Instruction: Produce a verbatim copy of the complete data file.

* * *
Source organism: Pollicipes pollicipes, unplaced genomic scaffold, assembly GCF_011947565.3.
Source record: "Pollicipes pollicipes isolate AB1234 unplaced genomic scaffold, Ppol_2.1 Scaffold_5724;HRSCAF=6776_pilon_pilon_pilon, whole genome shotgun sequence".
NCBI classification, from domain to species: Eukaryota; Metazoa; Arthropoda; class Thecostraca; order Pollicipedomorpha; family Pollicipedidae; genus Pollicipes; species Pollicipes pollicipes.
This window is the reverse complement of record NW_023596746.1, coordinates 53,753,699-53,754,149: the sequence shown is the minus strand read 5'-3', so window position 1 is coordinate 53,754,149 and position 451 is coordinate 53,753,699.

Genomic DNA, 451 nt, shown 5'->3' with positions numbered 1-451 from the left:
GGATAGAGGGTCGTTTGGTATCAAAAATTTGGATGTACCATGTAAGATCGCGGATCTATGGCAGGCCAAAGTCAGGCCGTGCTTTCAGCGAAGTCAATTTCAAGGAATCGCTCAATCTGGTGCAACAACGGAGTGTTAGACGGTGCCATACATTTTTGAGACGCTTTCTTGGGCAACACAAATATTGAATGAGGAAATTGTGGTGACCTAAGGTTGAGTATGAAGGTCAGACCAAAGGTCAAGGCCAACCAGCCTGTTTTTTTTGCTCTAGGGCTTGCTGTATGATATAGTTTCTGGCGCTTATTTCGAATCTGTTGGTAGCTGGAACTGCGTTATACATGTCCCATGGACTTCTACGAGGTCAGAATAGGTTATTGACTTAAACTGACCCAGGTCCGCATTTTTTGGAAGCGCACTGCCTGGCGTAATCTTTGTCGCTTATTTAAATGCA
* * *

Source organism: Pollicipes pollicipes, unplaced genomic scaffold, assembly GCF_011947565.3.
Source record: "Pollicipes pollicipes isolate AB1234 unplaced genomic scaffold, Ppol_2.1 Scaffold_5724;HRSCAF=6776_pilon_pilon_pilon, whole genome shotgun sequence".
NCBI classification, from domain to species: Eukaryota; Metazoa; Arthropoda; class Thecostraca; order Pollicipedomorpha; family Pollicipedidae; genus Pollicipes; species Pollicipes pollicipes.
This window is the reverse complement of record NW_023596746.1, coordinates 53,753,699-53,754,149: the sequence shown is the minus strand read 5'-3', so window position 1 is coordinate 53,754,149 and position 451 is coordinate 53,753,699.

Genomic DNA, 451 nt, shown 5'->3' with positions numbered 1-451 from the left:
GGATAGAGGGTCGTTTGGTATCAAAAATTTGGATGTACCATGTAAGATCGCGGATCTATGGCAGGCCAAAGTCAGGCCGTGCTTTCAGCGAAGTCAATTTCAAGGAATCGCTCAATCTGGTGCAACAACGGAGTGTTAGACGGTGCCATACATTTTTGAGACGCTTTCTTGGGCAACACAAATATTGAATGAGGAAATTGTGGTGACCTAAGGTTGAGTATGAAGGTCAGACCAAAGGTCAAGGCCAACCAGCCTGTTTTTTTTGCTCTAGGGCTTGCTGTATGATATAGTTTCTGGCGCTTATTTCGAATCTGTTGGTAGCTGGAACTGCGTTATACATGTCCCATGGACTTCTACGAGGTCAGAATAGGTTATTGACTTAAACTGACCCAGGTCCGCATTTTTTGGAAGCGCACTGCCTGGCGTAATCTTTGTCGCTTATTTAAATGCA